The Role of Stem Cells in the Treatment of Anal Fistulas

  • George E. Theodoropoulos
  • Efterpi Mihailidou
  • Georgios N. Kolovos
Part of the Stem Cell Biology and Regenerative Medicine book series (STEMCELL)


The (peri)anal fistula or fistula-in-ano is defined as an abnormal channel between the anal canal and the surrounding structures, usually the perianal skin. In many occasions anal fistula treatment may become challenging. Available surgical methods are still plagued by recurrences and may be related to varying degrees of fecal incontinence. Except for the complex cases of idiopathic anal fistulas, the results provided by current medical and surgical approaches for the difficult to treat Crohn’s disease-related fistulas remain rather disappointing. In addition to their several applications, mesenchymal stromal cells (MSCs) injection in the fistula tract has arisen as a novel method with potential to manage this difficult entity. Their anti-inflammatory and immune-regulatory properties play major role at their use as a proposed treatment modality for anal fistulas. This chapter focuses on the methods of isolation and application of both autologous and allogeneic MSCs, described by the groups experienced in their use at anal fistulas, as well as on the analysis of published series, with emphasis on MSC efficacy and likely side effects. Existing studies suggest that both adipose tissue and bone marrow have been used as sources for MSCs in clinical trials for treatment of anal fistulas. Except for two phase III clinical trials, all the rest in this field were conducted as phase I and II, aiming at safety and efficacy of MSCs. MSCs have been proven safe for clinical practice, and they can be currently used alone or as an adjunct to conventional surgical treatments for complex anal fistulas.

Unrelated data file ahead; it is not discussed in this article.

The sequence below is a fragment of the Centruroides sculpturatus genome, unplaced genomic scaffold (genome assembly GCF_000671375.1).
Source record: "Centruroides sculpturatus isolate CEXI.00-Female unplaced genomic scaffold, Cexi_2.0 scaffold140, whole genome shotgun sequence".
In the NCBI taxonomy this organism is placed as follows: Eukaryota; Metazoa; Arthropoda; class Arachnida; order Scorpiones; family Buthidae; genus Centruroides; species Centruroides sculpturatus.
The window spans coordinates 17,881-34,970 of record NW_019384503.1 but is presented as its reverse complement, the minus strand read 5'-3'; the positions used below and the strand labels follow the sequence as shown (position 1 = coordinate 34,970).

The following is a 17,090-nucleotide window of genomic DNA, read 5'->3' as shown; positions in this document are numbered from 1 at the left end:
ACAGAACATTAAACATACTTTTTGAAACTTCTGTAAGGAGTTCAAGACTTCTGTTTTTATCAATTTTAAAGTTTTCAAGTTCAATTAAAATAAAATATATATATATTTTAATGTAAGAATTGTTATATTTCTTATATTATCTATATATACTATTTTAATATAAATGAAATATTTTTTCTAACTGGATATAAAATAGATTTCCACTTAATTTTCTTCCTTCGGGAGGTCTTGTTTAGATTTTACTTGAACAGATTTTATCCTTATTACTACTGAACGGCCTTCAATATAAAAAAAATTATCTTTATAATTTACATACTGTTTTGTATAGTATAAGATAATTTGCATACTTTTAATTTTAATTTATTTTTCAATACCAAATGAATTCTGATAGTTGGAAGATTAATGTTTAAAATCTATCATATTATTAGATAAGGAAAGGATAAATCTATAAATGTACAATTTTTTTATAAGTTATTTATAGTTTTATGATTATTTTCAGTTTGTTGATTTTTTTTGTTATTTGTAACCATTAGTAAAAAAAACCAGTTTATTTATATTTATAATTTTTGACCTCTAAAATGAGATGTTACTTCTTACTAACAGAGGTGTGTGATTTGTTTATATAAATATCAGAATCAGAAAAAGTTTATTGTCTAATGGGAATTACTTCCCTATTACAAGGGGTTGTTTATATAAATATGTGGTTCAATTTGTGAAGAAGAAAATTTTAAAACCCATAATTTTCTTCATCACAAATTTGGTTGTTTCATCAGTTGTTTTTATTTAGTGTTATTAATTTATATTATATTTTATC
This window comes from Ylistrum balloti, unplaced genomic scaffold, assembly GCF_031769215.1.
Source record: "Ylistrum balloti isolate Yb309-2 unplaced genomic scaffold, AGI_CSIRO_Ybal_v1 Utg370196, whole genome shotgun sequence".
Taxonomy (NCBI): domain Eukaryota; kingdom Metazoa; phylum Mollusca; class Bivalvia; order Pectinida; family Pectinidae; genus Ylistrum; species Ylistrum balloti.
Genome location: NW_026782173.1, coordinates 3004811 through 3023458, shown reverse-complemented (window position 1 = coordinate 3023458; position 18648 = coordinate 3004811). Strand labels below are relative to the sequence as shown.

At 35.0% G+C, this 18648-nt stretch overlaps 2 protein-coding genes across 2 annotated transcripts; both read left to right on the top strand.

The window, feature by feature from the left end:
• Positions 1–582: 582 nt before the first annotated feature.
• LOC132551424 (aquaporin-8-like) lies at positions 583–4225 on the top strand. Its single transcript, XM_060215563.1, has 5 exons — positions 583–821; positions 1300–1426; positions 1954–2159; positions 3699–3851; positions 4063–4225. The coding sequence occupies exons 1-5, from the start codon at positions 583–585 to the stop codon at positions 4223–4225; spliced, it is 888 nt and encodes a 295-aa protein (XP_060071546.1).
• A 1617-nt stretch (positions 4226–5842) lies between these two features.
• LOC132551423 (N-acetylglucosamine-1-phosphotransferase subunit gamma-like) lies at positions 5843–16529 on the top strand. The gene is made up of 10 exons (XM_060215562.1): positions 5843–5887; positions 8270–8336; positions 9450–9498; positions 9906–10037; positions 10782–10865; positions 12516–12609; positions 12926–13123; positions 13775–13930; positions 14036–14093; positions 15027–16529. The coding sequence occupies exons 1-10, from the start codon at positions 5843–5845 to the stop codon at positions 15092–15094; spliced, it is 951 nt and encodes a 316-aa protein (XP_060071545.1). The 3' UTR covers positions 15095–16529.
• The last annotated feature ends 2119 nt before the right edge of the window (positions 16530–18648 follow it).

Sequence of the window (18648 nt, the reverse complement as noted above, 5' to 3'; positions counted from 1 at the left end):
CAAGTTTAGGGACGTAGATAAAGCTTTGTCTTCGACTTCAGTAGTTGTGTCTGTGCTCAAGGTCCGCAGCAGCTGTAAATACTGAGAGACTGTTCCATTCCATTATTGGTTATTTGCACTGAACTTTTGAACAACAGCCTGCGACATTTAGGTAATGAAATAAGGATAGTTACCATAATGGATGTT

Anal fistula Fistula-in-ano Mesenchymal stem cells Autologous stem cells Allogeneic stem cells Crohn’s disease Adipose-derived stem cells 


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Copyright information

© Springer Nature Switzerland AG 2019

Authors and Affiliations

  • George E. Theodoropoulos
    • 1
  • Efterpi Mihailidou
    • 1
  • Georgios N. Kolovos
    • 1
    • 2
  1. 1.Medical School, National and Kapodistrian University of AthensAthensGreece
  2. 2.Colorectal Unit, First Department of Propaedeutic Surgery, Medical SchoolNational and Kapodistrian University of AthensAthensGreece

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